I love this Mexican condiment for its bold flavors and easy prep—no machines needed, just a good sharp knife to dice the main ingredients. Besides being a delicious dip for chips and veggies, it’s a great condiment for grilled chicken and fish for your next Taco Tuesday.
- 2 garlic cloves
- 2 large fresh tomatoes or 6 canned Roma tomatoes
- 1 medium onion
- 1 jalapeño or other chile pepper
- 1/2 cup chopped cilantro (leaves and some stems)
- 1 teaspoon cumin seeds, toasted and ground
- Juice of 1/2 lime
- Freshly ground black pepper
- Coarse sea salt
- Black Lime
Mince the garlic and set aside. Dice the tomatoes and onion. Wearing gloves to keep the powerful oils off your skin, slice the jalapeño in half lengthwise and use a small spoon to scrape out the ribs and seeds, and then cut it into a small dice. Place the vegetables in a large bowl along with the garlic and cilantro, and toss well. Fold in the cumin and lime juice. Taste, add a few twists of the black peppercorn grinder and a sprinkle of the salt, and taste again, adding more salt and pepper as desired. Let the flavors meld at room temperature for 30 minutes and then refrigerate until serving. Just before serving, top with a sprinkle of black lime.
Yields about 2 cups
Many home chefs shy away from exotic cuisines, but you can master any dish with the right ingredients, starting with the right spices. There are as many recipes for the essential Indian spice blend garam masala as there are chefs! This truly exceptional one comes from my friend Prasad Chirnomula, a trailblazing chef and restaurateur in Connecticut whose latest restaurant is Chef Prasad in New Canaan. Prasad’s amazing chicken saag, which uses garam masala, follows.
- 2 teaspoons cumin seeds
- 1 teaspoon freshly ground black peppercorns
- 2 teaspoons coriander seeds
- 3 bay leaves
- 2 teaspoons cloves
- 1 teaspoon green cardamom
- 2 pods wild cardamom if available
- 3 pieces star anise
- 1/2 teaspoon cinnamon
Heat a heavy-bottomed pan on medium heat and sauté all the spices, except the cinnamon, until fragrant, about 3 minutes—don’t step away, as they can easily burn. Cool slightly and process in a spice or coffee bean grinder (you may need to do this in two batches). Transfer to a bowl, whisk in the cinnamon, and then funnel into an airtight glass storage jar.
Yields about 1/3 cup
Perfect over vanilla ice cream and a true treat as a topping for the lemon ice cream.
- 2 cups fresh blueberries
- 1 tablespoon cornstarch
- 1/4 cup sugar
- 1/4 cup water
- 1 tablespoon lemon juice
- Pinch of fine salt
- 1 tablespoon extra virgin olive oil
Mix 1-1/2 cups blueberries, cornstarch, sugar, water, lemon juice, and salt in a saucepan and bring to a boil, stirring frequently. Turn the heat down to a simmer and cook for 5 minutes. Off the heat, use a potato masher to mash the blueberries a bit. While still warm (but not hot), fold in the olive oil and the rest of the blueberries. The sauce will continue to thicken as it cools.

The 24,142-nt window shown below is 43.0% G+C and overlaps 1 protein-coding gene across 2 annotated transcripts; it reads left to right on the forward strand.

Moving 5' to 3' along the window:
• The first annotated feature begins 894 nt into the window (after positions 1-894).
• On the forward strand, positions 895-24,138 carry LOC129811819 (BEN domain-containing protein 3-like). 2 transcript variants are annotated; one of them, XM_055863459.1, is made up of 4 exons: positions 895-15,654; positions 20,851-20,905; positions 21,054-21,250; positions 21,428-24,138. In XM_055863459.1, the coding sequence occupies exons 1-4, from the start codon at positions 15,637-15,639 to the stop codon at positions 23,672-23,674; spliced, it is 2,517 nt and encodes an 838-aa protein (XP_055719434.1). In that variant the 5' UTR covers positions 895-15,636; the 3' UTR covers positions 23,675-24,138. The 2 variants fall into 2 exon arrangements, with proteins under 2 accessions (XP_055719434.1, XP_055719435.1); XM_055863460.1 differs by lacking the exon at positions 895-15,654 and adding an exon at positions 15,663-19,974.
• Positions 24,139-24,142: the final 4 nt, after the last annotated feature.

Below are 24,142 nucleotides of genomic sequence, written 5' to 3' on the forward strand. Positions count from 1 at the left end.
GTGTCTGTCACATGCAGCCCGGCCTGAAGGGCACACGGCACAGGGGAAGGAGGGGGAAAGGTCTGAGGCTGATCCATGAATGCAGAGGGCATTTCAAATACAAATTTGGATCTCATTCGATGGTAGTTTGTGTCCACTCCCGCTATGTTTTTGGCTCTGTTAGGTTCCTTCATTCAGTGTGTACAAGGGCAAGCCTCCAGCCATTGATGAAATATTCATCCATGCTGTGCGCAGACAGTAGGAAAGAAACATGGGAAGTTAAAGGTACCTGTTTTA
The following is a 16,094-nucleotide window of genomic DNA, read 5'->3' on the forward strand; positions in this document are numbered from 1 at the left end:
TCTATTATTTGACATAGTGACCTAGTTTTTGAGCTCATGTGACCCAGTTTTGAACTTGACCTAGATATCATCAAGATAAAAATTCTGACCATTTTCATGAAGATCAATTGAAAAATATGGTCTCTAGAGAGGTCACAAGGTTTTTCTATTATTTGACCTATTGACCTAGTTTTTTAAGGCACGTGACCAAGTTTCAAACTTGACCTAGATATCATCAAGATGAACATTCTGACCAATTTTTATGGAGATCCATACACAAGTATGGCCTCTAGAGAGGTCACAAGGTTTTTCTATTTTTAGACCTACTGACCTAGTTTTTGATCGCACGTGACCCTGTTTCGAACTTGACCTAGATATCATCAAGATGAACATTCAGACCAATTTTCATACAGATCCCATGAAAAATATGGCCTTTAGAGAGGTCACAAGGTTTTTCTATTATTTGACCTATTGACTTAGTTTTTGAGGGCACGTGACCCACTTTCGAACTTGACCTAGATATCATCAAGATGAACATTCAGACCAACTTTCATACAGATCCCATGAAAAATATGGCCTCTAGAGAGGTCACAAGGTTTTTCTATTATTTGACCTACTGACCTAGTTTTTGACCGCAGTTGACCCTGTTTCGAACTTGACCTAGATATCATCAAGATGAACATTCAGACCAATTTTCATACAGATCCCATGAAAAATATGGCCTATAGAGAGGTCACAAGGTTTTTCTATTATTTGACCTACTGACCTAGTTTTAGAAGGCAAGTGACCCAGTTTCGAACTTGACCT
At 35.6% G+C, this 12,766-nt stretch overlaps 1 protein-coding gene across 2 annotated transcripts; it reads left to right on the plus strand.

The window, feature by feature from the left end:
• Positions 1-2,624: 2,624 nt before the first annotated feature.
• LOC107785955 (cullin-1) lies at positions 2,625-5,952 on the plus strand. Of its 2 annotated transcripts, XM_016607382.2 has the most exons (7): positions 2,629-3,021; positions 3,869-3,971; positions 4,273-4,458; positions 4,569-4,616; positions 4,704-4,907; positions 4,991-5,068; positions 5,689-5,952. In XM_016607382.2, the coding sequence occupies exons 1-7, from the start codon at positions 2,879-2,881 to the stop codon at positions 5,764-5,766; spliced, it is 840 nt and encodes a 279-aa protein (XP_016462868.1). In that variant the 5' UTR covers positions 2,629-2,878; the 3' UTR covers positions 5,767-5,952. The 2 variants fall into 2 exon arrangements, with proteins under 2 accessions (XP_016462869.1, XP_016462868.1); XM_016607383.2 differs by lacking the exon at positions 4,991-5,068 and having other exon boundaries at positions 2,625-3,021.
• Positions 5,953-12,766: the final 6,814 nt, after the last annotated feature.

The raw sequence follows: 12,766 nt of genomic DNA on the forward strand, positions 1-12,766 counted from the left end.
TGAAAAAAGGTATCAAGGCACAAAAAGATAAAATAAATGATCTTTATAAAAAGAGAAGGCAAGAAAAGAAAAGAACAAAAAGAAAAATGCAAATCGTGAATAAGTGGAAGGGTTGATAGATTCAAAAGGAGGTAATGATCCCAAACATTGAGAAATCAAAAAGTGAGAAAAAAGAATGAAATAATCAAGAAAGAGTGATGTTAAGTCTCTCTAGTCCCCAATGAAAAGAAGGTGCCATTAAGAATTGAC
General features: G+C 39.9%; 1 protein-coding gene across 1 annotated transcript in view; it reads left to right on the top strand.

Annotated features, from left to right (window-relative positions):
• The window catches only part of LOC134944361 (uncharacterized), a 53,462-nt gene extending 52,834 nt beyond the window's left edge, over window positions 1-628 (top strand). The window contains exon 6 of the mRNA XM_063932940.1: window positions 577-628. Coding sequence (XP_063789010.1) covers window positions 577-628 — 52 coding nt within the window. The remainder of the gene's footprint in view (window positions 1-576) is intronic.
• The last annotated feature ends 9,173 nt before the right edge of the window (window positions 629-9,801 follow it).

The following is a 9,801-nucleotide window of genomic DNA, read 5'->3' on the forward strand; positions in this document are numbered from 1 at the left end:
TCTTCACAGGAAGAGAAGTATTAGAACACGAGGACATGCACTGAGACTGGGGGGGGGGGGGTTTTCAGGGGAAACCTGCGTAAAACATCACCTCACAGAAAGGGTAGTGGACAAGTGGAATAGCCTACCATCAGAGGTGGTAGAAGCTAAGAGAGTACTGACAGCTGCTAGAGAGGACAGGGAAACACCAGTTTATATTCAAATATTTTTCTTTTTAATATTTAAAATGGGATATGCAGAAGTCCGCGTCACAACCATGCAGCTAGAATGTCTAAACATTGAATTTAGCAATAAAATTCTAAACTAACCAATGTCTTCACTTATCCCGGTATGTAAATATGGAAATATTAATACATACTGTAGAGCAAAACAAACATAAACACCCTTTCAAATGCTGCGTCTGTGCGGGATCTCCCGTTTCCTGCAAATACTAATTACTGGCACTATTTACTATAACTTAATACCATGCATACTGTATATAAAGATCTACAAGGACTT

Yields 2 to 2-1/2 cups
This rich and flavorful sauce is traditionally an accompaniment for steak, but it’s also a wonderful break from sour cream on a perfectly baked potato—so satisfying it can be the entire meal! Note: Most béarnaise sauce recipes call for making it in a double boiler to avoid curdling the yolks from direct heat—two inches of water are kept at a simmer in the bottom pan while you whisk the ingredients in the top one. However, if you use a low heat and whisk constantly, you can make the sauce in a small saucepan over direct heat.
For the potatoes:
- 4 large russet potatoes
- 1-2 tablespoons extra virgin olive oil, as needed
- A few pinches of coarse salt and twists of freshly ground black pepper
For the béarnaise sauce:
- 1/4 cup sherry vinegar
- 1 shallot, peeled and minced
- 1/2 teaspoon freshly ground black pepper
- 1 tablespoon fresh French tarragon leaves, chopped, or 1 teaspoon dried tarragon, crumbled
- 6 tablespoons unsalted butter
- 6 tablespoons extra virgin olive oil
- 2 egg yolks
- 1 tablespoon water
To bake the potatoes, preheat your oven to 450°F. Line a rimmed baking sheet with a large piece of parchment paper. Scrub and pat dry the potatoes, then place them on the parchment. With the tip of a sharp paring knife, pierce the potatoes on all sides. Rub them all over with olive oil and sprinkle them with salt and pepper. Bake until the tip of the knife easily goes through them, about an hour.
About 20 minutes before the potatoes are ready, make the sauce. Place the vinegar, shallots, tarragon, and black pepper in a small saucepan and bring to a boil. Lower the heat and cook until the vinegar is reduced by half. Take the pan off the heat and let the vinegar cool to room temperature, 10 to 15 minutes.
Melt the butter and set aside. Whisk the yolks and water into the vinegar reduction and place over low heat. Continue whisking until the mixture thickens and nearly doubles in volume. Then slowly whisk in the butter, about 2 tablespoons at a time; repeat with the olive oil. Continue whisking vigorously until the sauce thickens but is still pourable. If necessary, the sauce can sit for 15 minutes or so; whisk gently before serving as needed.
Plate the potatoes and make a large slash lengthwise in each. Top with dollops of the béarnaise sauce and serve the rest on the side.
Yields 4 servings